Hamza, a Ugandan trader based in Guangzhou says the city has opened doors for him and several Ugandan traders who regularly import merchandise for retail business in Kampala
In Dengfeng, a suburb of China's southern city of Guangzhou, hardly a minute goes by before you spot a fellow African walking across the busy streets.
It is this part of China that has come to be known as ‘Little Africa,' a name derived from the large concentration of African migrants.
With about 400,000 Africans living there, Guangzhou hosts the largest African community in Asia, who are living off a thriving import-export trade.
Hamza, a Ugandan trader based in Guangzhou says the city has opened doors for him and several Ugandan traders who regularly import merchandise for retail business in Kampala.
"The prices for items here are relatively cheaper since there are numerous wholesale markets situated next to factories," he explains.
Hamza is unsure about the number of his Ugandan colleagues in Guangzhou but estimates there are thousands, most of them regular travelers scouting for business opportunities.
From shoes, kids and women's clothing or electronics, Little Africa is a scene of bustling trade, with hundreds of retail and wholesale shops spread across entire streets.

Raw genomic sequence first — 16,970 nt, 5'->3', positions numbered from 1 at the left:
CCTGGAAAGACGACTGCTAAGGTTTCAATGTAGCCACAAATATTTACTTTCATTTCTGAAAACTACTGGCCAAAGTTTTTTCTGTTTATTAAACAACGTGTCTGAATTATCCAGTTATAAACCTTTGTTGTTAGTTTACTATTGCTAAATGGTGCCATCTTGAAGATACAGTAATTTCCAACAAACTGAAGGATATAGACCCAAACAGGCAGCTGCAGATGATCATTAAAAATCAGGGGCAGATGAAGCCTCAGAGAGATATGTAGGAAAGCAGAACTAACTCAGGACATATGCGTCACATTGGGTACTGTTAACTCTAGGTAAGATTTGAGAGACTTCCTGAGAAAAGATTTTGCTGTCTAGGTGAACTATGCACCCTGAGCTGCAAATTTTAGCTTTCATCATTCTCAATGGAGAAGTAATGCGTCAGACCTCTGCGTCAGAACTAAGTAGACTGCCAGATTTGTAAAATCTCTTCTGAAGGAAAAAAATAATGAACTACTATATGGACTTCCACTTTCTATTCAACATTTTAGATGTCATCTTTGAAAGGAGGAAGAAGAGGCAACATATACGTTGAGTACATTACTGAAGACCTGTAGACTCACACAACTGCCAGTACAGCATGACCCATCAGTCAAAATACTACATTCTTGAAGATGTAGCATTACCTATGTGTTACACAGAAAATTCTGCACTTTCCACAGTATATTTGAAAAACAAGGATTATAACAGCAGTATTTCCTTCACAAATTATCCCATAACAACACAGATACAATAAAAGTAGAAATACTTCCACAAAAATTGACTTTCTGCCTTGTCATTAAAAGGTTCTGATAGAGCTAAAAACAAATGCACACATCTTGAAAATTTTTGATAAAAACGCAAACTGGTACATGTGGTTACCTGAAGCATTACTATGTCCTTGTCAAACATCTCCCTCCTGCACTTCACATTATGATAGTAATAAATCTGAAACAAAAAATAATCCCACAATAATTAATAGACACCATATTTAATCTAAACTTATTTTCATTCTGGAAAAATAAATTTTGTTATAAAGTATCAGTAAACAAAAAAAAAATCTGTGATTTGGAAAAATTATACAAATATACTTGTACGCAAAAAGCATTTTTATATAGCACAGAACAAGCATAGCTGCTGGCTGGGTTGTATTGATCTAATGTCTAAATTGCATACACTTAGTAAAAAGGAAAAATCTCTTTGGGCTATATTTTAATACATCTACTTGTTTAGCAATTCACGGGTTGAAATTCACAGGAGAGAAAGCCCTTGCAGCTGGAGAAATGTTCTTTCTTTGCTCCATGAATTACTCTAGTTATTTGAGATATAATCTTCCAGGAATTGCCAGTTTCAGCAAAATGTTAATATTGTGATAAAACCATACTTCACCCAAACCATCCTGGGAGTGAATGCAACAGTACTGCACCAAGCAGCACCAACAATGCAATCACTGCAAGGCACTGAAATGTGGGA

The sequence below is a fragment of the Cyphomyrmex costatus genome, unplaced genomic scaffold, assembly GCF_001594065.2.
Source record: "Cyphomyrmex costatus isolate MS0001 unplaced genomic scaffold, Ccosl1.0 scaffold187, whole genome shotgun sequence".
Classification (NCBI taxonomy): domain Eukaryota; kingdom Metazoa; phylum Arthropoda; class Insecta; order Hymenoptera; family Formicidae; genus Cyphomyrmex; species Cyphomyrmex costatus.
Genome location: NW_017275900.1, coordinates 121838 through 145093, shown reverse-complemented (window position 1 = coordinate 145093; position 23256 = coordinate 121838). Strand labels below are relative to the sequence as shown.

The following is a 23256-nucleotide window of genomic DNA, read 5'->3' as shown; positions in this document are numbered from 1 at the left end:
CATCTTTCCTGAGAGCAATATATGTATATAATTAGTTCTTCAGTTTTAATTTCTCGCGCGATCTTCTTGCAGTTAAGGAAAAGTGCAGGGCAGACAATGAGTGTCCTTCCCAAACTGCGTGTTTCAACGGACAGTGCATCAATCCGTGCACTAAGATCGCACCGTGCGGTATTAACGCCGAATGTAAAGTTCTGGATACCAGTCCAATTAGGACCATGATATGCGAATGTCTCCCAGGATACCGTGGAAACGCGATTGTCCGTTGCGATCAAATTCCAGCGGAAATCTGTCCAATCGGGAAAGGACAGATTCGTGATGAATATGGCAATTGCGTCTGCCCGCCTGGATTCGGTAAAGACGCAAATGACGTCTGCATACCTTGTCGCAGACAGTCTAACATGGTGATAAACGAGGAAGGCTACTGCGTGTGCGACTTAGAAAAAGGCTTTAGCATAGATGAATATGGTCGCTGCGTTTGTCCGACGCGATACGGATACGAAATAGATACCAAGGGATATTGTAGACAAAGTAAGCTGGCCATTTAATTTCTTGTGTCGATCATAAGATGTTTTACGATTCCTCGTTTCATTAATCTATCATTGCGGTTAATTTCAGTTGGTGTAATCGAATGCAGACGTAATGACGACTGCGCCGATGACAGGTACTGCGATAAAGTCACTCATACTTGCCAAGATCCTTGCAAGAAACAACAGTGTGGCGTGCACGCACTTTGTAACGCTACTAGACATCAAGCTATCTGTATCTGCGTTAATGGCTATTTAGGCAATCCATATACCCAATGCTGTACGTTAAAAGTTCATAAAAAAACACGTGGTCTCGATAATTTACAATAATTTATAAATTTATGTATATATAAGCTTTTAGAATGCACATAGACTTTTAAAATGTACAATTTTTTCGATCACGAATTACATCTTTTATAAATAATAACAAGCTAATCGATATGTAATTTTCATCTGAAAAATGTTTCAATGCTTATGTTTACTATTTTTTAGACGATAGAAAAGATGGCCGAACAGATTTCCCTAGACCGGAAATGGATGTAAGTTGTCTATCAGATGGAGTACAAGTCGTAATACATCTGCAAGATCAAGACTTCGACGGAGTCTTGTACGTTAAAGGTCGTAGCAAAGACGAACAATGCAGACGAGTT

Guangzhou is the capital city of Guangdong Province, the most populous province with over 106 million people, and most economically prosperous with GDP reaching $1.2 trillion in 2015.
Beyond the economic dreams, the humid subtropical climate and openness of the native Chinese to foreigners have drawn more Africans to Guangzhou.
About 40% of Africans in China are living in Guangzhou, according to Luo Jun, the deputy director general of the foreign affairs office of Guangzhou
"They are helping to strengthen trade and ties between China and African countries," he stated during an interaction with visiting journalists.
"Chinese people here are friendly and easily accept foreigners and new ideas. These are the features that have made Guangdong prosperous," he explains.
Guangdong province was one of the pioneering bases for China's reform and opening up era initiated by Deng Xiaoping to attract foreign capital, investment and ideas for development.
It is also one of the most important historical and cultural events in China, including the Opium War, the 1911 Revolution against foreign occupation.
Authorities in Guangzhou set up a reception centre in Dengfeng to help foreign nationals to settle into Guangzhou through a process of orientation.
Volunteers at the centre offer free Chinese language class to visitors and help with lodging registration, policy consultation, health maintenance, social assistance and cultural exchanges.
Guangzhou's proximity to Hong Kong and Macao has placed her at the centre of global trade, benefitting from the Pearl River, the third longest in China that runs through Guangdong.
Guangzhou enjoys a long history of over 2,200 years and is the cradle of the Ancient Maritime Silk Road, a trade hub that cut through Asia, Europe, the Middle East and parts of Africa.
In 2015, the GDP of Guangzhou alone reached $291.3b, about 12 times the size of Uganda's economy. Twice a year since 1957, Guangzhou hosts the hugely popular Canton Fair.
The city has development cooperation with 59 cities in 43 countries through twinning programme. At least 53 countries, including Uganda, have been established consulates there.